Does Pace Micro Technology have the inside track on Comcast’s digital-to-analog converter project?
The U.K. set-top manufacturer has made headway as a third supplier against Motorola and SA (er, I mean Cisco SPVTG), particularly at Comcast.
Now, Pace has produced a small "DTA" that Comcast is currently playing with in its labs, according to an industry executive who has laid eyes on it.
"Pace has a little black device, as big as the palm of your hand, with a small LED to show the channel number," the exec said, who added that the small size of the adapter may give it an edge at Comcast.
Pace declined to comment, and Comcast won’t say anything beyond what Comcast COO Steve Burke said on the operator’s first-quarter call – that it is targeting 20% of the footprint for conversion to all-digital using DTAs.
The DTAs are supposed be half the cost of the cheapest digital cable set-tops. Comcast and others are looking to use the adapters to provide to their basic cable holdouts, who haven’t expressed interest in moving to a digital tier (see "Analog Zappers").
Other vendors still in the running at Comcast, apparently, include Motorola and Cisco (which says it’s planning to show a DTA prototype at the Cable Show).
Evolution Digital, Nagravision and Irdeto have also thrown their hats into the DTA ring. Conexant supposedly was taking a run at the Comcast RFP too — before it sold its set-top chips business unit to NXP last month.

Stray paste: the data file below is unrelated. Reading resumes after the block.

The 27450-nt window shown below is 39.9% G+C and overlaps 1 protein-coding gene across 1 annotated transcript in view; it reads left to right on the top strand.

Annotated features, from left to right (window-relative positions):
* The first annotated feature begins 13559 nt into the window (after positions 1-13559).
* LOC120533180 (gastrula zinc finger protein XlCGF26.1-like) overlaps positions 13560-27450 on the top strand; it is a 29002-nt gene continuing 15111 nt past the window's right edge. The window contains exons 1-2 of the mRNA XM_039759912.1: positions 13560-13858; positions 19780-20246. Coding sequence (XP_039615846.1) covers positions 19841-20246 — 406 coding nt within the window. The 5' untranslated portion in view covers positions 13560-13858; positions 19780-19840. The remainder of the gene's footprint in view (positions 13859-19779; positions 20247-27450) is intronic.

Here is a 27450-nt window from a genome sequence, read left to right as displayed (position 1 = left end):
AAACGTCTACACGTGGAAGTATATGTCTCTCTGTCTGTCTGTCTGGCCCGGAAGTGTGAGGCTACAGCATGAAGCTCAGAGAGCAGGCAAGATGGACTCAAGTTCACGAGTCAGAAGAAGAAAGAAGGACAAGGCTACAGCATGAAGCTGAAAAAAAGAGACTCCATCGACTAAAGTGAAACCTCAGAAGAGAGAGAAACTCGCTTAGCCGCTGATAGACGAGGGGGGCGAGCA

Pace developed a DTA-type dongle a few years back, according to CDN’s Jeff Baumgartner. I’m told this new one is an updated version but has a similar form factor.
The exec who told me about Pace’s DTA device noted, "Comcast has been very cautious about their expenses for this." No doubt: Comcast wants to cut overall capex for the year, to 18% of revenue from 20% last year.
There’s still some uncertainty, though, about whether the FCC would find the DTAs kosher under the integrated set-top ban, or whether operators would need to go through the waiver process to be able to use them.
Comcast on Friday lost its case before the U.S. Court of Appeals for the D.C. Circuit, an appeal of the FCC’s denial of its waiver for three low-end boxes. Yeah, the DTAs are undeniably "limited-function" devices. But as we’ve seen, lawyerly minds have creative ways of interpreting regulations.
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